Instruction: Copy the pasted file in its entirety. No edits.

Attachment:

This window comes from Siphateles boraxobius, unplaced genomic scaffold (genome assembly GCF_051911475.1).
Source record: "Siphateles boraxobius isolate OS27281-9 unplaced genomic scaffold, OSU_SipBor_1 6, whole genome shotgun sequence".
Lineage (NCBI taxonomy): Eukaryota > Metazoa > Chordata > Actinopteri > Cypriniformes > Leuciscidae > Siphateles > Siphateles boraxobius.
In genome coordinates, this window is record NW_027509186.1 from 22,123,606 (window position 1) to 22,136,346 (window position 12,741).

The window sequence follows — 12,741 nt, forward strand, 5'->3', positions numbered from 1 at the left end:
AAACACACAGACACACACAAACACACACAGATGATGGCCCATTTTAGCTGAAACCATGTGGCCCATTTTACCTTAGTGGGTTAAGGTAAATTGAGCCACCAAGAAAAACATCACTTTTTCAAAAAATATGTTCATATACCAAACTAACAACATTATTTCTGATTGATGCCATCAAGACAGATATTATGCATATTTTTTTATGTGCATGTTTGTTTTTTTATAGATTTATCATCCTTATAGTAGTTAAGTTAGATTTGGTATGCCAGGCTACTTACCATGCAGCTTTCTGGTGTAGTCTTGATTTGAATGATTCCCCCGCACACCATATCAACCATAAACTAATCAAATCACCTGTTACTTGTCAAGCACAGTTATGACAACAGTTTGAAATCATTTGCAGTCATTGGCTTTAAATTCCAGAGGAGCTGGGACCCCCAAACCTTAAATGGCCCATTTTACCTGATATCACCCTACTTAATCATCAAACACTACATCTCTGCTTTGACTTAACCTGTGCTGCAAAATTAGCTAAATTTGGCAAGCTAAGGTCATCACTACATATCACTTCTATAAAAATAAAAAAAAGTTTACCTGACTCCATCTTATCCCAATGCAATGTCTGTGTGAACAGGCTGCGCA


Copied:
This window comes from Siphateles boraxobius, unplaced genomic scaffold (genome assembly GCF_051911475.1).
Source record: "Siphateles boraxobius isolate OS27281-9 unplaced genomic scaffold, OSU_SipBor_1 6, whole genome shotgun sequence".
Lineage (NCBI taxonomy): Eukaryota > Metazoa > Chordata > Actinopteri > Cypriniformes > Leuciscidae > Siphateles > Siphateles boraxobius.
In genome coordinates, this window is record NW_027509186.1 from 22,123,606 (window position 1) to 22,136,346 (window position 12,741).

The window sequence follows — 12,741 nt, forward strand, 5'->3', positions numbered from 1 at the left end:
AAACACACAGACACACACAAACACACACAGATGATGGCCCATTTTAGCTGAAACCATGTGGCCCATTTTACCTTAGTGGGTTAAGGTAAATTGAGCCACCAAGAAAAACATCACTTTTTCAAAAAATATGTTCATATACCAAACTAACAACATTATTTCTGATTGATGCCATCAAGACAGATATTATGCATATTTTTTTATGTGCATGTTTGTTTTTTTATAGATTTATCATCCTTATAGTAGTTAAGTTAGATTTGGTATGCCAGGCTACTTACCATGCAGCTTTCTGGTGTAGTCTTGATTTGAATGATTCCCCCGCACACCATATCAACCATAAACTAATCAAATCACCTGTTACTTGTCAAGCACAGTTATGACAACAGTTTGAAATCATTTGCAGTCATTGGCTTTAAATTCCAGAGGAGCTGGGACCCCCAAACCTTAAATGGCCCATTTTACCTGATATCACCCTACTTAATCATCAAACACTACATCTCTGCTTTGACTTAACCTGTGCTGCAAAATTAGCTAAATTTGGCAAGCTAAGGTCATCACTACATATCACTTCTATAAAAATAAAAAAAAGTTTACCTGACTCCATCTTATCCCAATGCAATGTCTGTGTGAACAGGCTGCGCA